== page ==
Native location: References – Dictionary
see also:
Brandy – above

Pulque – (Sp) A beer/wine, fermented from agave. Cloudy and whitish in appearance, about 6 percent alcohol, it has a sour buttermilk-like flavor. Made from fermented aguamiel (“honey water”), the sap of any of several species of the agave, or maguey, plant (often called century plant). Made in Mexico since the pre-Columbian times.  Photo: U.S. PD internet? – Agave & pulque.  {001}
*Dictionary – Agave

pulqueria – A establishment selling pulque.

Rum – A distilled alcoholic beverage made from sugarcane byproducts, such as molasses or honeys, or directly from sugarcane juice, by a process of fermentation and distillation. The distillate, a clear liquid, is then usually aged in oak barrels. The aqua vitae of the nautical world and not always available in the Old West.  {001}


Rush the Growler – Said of one who frequently fills his/her growler* at the local saloon/bar.  {001}
– above

Sarsaparilla1. A soft drink, originally made from the Smilax ornata plant.  2. Classic American sarsaparilla was not made from the extract of the sarsaparilla plant, a tropical vine distantly related to the lily. It was originally made from a blend of birch oil and sassafras. Sassafras was widely used as a home remedy in the 19th century. Taken in sufficient doses, it induces sweating, which some people thought had health benefits. Sarsaparilla apparently made its debut as a patent medicine, an easy-to-take form of sassafras, much as Coca-Cola* was first marketed in 1885 as a remedy for hangovers, headaches and morphine addiction. Besides the effects of the ingredients, sodas were popular in the United States at the time, due to the belief that carbonated water had health benefits.
Native location: References – Dictionary

Tequila – A Mexican liquor distilled from the blue agave cactus.* Traditionally produced in and around the city of Tequila in the highlands (Los Altos) of the central western Mexican state of Jalisco. Photo: U.S. PD internet?
Everywhere in the southwest. – Doc

Tiswin – aka: teshuino  1. An alcoholic beverage (beer/wine) brewed from Maize* (corn). Made by southwest Indians, the Apache, among others. A large quantity of shelled corn is soaked in a pot of water, then spread on a blanket until it sprouts.  Next, it is sun dried and ground on the metate. Water is heated in a pot on the fire and the corn meal stirred in. When the water is about half boiled away the pot is refilled, the liquid is then strained through cloth and allowed to cool. It is poured into a large pot where it stands until it sends up bubbles. Ready to drink when it stops bubbling. Some say, the lack of tiswin was one of the reasons Geronimo and others left the reservation in Oklahoma and attempted to return to the land of their ancestors. Photo: U.S. PD pre-1923 – pouring tiswin.
2. The Papago Indians (Tohono O’odham), ferment the bright red fruit of the world’s largest cactus, the saguaro,** to make a sacred wine they call tiswin (sometimes nawai), which is used in a ceremony to celebrate the beginning of their summer growing season and summon the vital rains for their crops.  {001} (from OWDR Dictionary)
*The Originals Index – Resources and Hazards – Plants – Food Plants – Maize
**The Originals Index – Resources and Hazards – Plants – Food Plants – Saguaro Cactus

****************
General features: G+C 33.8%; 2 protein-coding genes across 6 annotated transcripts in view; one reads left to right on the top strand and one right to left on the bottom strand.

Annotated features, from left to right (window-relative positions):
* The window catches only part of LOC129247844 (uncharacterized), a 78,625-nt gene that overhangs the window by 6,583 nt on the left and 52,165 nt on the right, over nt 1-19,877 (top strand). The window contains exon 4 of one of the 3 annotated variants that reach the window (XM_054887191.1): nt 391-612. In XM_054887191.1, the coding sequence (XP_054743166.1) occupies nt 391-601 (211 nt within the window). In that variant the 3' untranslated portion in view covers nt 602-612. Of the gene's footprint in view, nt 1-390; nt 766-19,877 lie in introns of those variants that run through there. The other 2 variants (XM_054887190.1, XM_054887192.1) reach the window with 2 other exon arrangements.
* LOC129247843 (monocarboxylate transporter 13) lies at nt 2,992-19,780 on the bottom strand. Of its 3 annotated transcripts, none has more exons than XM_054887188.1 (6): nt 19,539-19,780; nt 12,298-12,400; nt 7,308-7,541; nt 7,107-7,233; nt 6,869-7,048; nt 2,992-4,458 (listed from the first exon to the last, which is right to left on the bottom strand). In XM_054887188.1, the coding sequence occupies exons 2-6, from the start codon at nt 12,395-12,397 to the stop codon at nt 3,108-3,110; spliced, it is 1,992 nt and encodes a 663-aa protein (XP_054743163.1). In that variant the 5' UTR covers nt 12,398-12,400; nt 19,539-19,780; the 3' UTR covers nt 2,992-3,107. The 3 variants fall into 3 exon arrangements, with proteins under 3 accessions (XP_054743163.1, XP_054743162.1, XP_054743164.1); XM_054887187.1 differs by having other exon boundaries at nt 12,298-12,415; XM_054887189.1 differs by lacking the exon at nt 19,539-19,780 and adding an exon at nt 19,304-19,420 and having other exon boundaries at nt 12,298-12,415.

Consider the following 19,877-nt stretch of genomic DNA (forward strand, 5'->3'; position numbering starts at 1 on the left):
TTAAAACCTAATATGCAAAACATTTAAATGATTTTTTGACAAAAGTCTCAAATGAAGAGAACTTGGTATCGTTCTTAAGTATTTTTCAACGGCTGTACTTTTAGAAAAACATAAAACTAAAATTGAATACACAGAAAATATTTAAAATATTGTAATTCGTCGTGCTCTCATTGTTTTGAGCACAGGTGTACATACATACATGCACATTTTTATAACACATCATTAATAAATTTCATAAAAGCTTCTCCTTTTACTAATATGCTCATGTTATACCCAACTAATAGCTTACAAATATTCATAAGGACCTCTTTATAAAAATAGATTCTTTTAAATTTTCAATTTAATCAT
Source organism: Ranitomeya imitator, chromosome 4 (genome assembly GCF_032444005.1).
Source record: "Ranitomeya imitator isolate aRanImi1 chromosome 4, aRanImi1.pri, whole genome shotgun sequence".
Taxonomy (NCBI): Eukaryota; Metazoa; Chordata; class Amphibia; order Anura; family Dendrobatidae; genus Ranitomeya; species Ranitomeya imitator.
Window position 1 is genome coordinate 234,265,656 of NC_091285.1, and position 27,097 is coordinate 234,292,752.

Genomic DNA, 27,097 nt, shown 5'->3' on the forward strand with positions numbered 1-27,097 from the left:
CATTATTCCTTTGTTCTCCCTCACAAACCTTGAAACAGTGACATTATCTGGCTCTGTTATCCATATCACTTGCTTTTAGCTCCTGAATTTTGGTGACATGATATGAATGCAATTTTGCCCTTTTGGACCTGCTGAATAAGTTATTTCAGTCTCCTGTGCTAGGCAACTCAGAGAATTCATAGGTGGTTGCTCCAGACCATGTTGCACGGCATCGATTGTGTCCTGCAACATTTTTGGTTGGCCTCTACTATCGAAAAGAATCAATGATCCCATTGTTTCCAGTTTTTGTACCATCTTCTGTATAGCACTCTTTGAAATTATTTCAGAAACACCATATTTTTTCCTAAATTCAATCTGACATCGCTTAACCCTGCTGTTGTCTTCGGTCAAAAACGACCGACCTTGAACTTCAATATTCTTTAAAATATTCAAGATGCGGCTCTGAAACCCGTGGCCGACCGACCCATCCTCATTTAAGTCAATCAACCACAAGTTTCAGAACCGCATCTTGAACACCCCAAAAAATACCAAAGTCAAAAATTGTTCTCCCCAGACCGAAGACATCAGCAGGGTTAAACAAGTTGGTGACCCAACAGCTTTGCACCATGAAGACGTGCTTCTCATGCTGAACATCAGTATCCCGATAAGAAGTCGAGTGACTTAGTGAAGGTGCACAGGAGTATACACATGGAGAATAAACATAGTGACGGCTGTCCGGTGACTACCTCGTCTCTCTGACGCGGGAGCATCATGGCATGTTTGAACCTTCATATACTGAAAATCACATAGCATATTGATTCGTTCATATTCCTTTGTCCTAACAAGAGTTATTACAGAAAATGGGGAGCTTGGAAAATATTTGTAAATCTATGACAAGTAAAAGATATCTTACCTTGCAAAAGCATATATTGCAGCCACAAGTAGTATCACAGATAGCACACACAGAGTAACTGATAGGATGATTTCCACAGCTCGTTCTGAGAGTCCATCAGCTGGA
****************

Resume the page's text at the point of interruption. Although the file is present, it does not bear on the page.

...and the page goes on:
Turpentine – Another possible, “not-so-good” additive to cheap whiskey.

Vodka – Polish/Russian in origin, a distilled beverage composed primarily of water and ethanol, but sometimes with traces of impurities and flavorings. Traditionally, made through the distillation of cereal grains or potatoes that have been fermented. People in the area of vodka’s probable origin have names for vodka with roots meaning “to burn”. Certainly available from the Russian Traders, up and down the Pacific coast.  {001}

Whiskey – A type of distilled alcoholic beverage made from fermented grain mash. Various grains (which may be malted) are used for different varieties, including barley, corn (maize), rye, and wheat. When the distillation process was still in its infancy; whisky was not allowed to age nor was it diluted and as a result it was raw and brutal compared to today’s versions which are  typically aged in wooden casks, usually made of charred white oak and diluted with water to a more palatable proportion. Over time whisky evolved into a much smoother drink.
In America, whisky was used as currency during the American Revolution; George Washington operated a large distillery at Mount Vernon. Given the distances and the primitive transportation network of colonial America, farmers often found it easier and more profitable to convert corn to whisky and transport it to market in that form.
The Old Bushmills Distillery in Northern Ireland is the oldest licensed whiskey distillery in the world (1608). Photo: U.S. PD? internet.  {001}
Started on this brand at age 14, I still like it 64+ years later! – Doc

Wine – An alcoholic beverage made from grapes, generally Vitis vinifera, fermented without the addition of sugars, acids, enzymes, water, or other nutrients. Different varieties of grapes and strains of yeasts produce different styles of wine. Yeast consumes the sugar in the grapes and converts it to ethanol and carbon dioxide. The variations result from the complex interactions between the biochemical development of the grape, the reactions involved in fermentation, the terroir, and the production process. Wines not made from grapes include dandelion wine, rice wines and fruit wines such as plum, cherry, pomegranate, elderberry and numerous others.